From LPN to RN: What do I need to do as a LPN (licensed practical nurse) to become a RN (registered nurse)?
Nursing stands as among the most rewarding professions in the health care field.
What many may not know, however, is that the job title of nursing encompasses a vast variety of skill and experience levels. And once you become a LPN (a licensed practical nurse), you might seek to advance to the level of RN (registered nurse).
A LPN is a nursing professional who takes care of basic medical duties such as checking vital signs and making telephone calls to patients regarding appointments and medical advice. Typically, one can become a LPN with a high school education and a year's worth of technical or vocational school, then go on to pass a licensing exam. The licensed LPN then can seek employment at doctors' offices, hospitals, nursing homes and medical centers.
A RN works even more closely with patients, actively treating them and—through both advanced medical advice and counseling—helping them deal with their illnesses. Like LPNs, RNs also work at a variety of medical centers; and additionally have unique opportunities to participate in local, community, and even global healthcare efforts, organizations and campaigns, sometimes in management or teaching positions. RNs traditionally have more responsibilities than LPNs, and this is reflected in their incomes. Indeed, registered nurses can make as much as twice the hourly rate in comparison to a licensed practical nurse; a difference equaling as much as $20,000 annually.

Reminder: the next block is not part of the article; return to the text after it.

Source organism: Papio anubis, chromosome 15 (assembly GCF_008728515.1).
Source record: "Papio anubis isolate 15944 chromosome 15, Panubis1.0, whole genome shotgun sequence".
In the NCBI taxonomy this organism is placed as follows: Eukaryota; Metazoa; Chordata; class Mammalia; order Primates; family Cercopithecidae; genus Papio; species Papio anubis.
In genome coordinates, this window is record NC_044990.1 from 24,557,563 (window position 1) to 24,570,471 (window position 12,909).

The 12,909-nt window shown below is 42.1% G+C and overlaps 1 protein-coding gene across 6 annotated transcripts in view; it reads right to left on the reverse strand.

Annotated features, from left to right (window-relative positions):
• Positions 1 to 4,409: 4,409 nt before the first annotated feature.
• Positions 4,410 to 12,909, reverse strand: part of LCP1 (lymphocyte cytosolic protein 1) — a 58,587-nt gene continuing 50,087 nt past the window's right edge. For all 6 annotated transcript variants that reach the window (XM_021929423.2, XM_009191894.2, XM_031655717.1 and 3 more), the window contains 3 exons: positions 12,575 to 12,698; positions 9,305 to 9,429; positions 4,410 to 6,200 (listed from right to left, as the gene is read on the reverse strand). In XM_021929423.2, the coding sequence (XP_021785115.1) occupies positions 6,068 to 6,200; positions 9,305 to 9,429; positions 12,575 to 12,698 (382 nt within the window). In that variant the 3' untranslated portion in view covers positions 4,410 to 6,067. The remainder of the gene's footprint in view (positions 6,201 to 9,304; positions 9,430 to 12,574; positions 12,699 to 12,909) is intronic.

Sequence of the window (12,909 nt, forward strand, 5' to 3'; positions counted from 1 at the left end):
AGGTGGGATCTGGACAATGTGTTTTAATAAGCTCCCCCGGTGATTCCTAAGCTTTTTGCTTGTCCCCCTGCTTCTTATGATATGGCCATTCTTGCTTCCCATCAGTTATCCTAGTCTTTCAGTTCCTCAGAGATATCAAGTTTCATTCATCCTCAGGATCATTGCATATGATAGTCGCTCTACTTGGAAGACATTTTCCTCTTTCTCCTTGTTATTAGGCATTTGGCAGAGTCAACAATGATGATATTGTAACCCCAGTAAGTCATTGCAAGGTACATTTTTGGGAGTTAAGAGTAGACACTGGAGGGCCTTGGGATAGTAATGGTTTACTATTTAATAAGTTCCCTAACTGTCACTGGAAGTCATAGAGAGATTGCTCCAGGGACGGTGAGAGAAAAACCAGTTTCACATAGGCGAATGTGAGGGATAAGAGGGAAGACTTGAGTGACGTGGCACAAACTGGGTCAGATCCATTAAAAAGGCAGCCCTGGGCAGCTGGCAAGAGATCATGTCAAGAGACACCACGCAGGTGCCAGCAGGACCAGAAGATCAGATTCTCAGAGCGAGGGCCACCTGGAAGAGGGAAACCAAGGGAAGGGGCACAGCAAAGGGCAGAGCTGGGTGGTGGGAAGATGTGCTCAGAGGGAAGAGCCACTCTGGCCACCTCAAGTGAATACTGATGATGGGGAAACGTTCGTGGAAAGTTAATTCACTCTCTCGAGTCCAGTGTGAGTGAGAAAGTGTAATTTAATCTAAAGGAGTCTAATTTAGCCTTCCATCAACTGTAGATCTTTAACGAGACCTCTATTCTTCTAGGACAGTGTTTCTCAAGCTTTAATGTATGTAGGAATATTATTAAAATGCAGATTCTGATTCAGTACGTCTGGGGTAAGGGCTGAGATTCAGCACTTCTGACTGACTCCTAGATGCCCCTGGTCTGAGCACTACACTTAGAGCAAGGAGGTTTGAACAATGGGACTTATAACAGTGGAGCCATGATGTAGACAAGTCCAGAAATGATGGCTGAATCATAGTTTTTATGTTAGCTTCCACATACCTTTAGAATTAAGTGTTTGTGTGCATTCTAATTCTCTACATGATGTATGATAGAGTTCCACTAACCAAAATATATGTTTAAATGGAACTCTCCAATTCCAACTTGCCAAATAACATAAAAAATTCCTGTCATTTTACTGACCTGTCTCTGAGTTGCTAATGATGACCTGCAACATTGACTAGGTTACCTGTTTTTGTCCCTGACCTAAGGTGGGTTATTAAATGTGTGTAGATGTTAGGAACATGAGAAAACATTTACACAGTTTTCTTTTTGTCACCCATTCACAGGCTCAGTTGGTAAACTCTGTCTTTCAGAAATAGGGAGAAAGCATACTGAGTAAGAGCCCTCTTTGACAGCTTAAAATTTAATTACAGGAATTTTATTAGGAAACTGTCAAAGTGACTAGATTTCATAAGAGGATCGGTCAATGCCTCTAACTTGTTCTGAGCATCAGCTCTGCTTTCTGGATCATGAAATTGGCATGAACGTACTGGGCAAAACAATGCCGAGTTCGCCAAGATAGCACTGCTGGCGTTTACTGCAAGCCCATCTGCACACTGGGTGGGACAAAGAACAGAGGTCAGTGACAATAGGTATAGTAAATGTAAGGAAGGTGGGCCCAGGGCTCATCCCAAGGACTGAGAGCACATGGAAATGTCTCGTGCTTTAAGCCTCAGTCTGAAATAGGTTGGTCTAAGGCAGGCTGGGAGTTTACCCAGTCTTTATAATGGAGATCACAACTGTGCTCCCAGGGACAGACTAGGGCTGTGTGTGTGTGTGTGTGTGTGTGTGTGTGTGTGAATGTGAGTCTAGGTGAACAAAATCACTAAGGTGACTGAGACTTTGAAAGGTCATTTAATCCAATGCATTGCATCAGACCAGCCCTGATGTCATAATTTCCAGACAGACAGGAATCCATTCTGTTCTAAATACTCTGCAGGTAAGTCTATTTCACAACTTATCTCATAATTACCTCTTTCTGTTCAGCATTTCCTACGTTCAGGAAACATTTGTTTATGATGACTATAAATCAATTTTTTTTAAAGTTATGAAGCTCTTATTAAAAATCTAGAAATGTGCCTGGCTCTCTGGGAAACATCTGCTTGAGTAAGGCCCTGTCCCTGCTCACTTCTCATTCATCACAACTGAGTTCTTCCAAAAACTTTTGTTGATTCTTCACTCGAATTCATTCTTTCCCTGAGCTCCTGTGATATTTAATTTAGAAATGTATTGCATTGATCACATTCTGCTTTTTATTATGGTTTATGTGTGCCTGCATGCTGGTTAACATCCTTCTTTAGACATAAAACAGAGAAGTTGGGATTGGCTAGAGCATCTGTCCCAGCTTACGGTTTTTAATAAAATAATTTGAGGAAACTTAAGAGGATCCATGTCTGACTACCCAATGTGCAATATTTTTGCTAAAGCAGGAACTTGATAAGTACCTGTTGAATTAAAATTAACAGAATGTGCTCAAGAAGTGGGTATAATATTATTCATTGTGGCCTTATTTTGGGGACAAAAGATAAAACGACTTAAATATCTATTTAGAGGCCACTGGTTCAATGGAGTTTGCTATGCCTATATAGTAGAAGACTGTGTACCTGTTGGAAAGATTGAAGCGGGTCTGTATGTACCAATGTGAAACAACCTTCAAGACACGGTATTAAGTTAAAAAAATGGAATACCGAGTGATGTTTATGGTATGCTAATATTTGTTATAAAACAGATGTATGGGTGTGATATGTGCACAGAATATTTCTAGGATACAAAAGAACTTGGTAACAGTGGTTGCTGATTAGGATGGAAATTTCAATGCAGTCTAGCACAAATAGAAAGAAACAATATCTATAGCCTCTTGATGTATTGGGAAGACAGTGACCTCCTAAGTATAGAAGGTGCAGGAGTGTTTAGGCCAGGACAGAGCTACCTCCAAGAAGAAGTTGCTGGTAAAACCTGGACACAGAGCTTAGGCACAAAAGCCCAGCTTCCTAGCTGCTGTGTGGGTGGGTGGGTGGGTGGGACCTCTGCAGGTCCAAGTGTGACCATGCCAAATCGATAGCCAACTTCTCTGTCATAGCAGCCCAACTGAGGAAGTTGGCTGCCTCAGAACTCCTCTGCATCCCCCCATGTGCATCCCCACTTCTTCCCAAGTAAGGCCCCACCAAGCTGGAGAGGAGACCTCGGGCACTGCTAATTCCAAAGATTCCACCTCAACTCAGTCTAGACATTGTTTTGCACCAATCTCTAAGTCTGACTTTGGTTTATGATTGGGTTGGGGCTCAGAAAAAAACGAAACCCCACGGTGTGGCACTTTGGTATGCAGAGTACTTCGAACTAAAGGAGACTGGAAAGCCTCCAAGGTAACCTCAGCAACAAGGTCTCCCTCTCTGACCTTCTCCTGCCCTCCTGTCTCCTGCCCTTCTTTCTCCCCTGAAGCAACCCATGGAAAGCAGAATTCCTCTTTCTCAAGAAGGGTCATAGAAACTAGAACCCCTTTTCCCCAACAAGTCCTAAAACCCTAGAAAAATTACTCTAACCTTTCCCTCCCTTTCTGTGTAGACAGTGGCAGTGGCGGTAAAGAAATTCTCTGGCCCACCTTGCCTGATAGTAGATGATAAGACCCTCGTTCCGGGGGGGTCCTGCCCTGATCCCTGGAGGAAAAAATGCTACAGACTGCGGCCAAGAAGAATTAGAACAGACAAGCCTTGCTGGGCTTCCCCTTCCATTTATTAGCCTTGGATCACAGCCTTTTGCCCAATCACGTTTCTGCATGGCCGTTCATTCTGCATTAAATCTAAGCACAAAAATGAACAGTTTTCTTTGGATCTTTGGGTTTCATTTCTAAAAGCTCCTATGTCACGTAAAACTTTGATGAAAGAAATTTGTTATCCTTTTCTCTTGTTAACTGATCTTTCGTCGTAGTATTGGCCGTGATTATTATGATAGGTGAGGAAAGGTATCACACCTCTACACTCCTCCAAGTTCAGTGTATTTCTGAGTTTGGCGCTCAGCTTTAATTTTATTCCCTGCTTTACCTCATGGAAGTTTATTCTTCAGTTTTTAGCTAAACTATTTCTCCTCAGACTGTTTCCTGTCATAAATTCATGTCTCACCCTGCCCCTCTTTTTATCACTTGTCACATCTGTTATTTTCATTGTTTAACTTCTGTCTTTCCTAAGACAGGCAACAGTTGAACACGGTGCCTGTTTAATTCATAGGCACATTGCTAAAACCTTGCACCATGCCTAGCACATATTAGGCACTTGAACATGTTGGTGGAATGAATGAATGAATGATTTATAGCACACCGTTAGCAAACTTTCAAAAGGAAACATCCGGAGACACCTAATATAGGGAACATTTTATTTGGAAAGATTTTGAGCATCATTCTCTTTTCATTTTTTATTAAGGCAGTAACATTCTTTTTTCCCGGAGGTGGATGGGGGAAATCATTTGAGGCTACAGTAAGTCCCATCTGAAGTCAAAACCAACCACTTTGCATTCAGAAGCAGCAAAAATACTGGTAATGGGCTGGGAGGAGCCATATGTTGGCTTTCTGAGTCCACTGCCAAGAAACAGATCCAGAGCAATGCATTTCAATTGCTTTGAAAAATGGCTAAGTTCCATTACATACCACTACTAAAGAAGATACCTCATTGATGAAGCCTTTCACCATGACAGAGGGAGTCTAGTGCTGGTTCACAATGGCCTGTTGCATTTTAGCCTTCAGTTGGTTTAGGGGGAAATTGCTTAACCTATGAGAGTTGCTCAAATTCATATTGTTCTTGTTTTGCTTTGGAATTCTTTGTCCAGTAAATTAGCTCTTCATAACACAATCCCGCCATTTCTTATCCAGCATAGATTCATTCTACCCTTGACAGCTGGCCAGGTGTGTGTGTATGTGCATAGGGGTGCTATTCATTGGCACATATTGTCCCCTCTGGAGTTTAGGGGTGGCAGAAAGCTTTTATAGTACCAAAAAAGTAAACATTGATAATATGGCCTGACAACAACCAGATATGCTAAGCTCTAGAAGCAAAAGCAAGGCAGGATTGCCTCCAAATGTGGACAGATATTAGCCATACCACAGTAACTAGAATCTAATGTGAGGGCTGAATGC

Typically, a medical student is required to study anywhere between two and four years to become a registered nurse, generally at a designated nursing school or a university. And, as is the case with the LPN, the student will be required to take a licensing exam.
If a nurse has attained LPN status, his/her journey to become a RN could be substantially different. Some schools offer bridge programs that allow LPNs to study toward their RN status, incorporating the credits and experience the LPN has earned. Depending on the experience and education the licensed practical nurse has accrued, this program could take from one to two years to complete.
Similarly, other schools offer dual enrollment programs in which an individual could work toward both certifications at once, then perhaps work part-time as a LPN until the RN status is achieved.
If you are a licensed practical nurse who wishes to become a registered nurse, the first and perhaps most important thing you can do is embrace and excel at your profession. The more you learn as a LPN, the more experience, knowledge and skills you attain, the more likely you are to become a RN. Use your position as a LPN as both an educational opportunity and a stepping stone; making connections among doctors, nurses, and even patients, and absorbing as much medical and technical knowledge as possible. These steps will pave your way, not only to become a quality RN, but to pursue a long and successful career in the medical care field.